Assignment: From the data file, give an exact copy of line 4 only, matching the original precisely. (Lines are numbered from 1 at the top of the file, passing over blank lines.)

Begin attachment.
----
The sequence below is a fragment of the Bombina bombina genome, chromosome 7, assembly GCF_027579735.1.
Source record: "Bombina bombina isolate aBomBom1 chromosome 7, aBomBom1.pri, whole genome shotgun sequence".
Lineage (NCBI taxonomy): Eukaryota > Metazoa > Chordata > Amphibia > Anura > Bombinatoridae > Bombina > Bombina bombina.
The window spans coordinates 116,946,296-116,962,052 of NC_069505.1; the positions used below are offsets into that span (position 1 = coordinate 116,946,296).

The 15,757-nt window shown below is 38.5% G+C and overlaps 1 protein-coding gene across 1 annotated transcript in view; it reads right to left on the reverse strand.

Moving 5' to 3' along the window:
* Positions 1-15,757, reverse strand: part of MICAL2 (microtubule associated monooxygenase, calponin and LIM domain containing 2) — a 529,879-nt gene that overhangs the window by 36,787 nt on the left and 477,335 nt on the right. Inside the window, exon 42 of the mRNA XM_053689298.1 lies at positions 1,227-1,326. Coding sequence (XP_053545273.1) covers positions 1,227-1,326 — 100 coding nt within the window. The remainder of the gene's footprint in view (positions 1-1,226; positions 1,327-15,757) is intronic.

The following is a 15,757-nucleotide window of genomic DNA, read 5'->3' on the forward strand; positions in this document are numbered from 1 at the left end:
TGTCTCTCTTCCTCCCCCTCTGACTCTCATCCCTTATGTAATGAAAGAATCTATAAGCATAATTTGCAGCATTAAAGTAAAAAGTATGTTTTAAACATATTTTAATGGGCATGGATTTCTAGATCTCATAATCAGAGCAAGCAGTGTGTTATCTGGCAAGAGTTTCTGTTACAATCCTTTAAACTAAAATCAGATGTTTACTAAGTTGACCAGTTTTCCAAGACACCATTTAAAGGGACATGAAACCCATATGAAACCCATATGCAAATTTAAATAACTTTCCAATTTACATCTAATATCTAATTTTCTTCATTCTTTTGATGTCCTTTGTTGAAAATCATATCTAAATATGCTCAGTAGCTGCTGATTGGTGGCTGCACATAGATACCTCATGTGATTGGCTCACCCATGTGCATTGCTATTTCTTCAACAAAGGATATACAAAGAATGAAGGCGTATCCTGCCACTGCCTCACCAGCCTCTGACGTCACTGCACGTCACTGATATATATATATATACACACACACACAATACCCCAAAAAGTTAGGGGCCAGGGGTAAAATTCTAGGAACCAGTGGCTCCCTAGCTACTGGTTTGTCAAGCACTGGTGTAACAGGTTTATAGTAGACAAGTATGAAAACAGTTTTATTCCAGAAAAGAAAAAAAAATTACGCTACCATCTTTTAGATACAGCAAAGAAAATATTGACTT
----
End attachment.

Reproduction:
The window spans coordinates 116,946,296-116,962,052 of NC_069505.1; the positions used below are offsets into that span (position 1 = coordinate 116,946,296).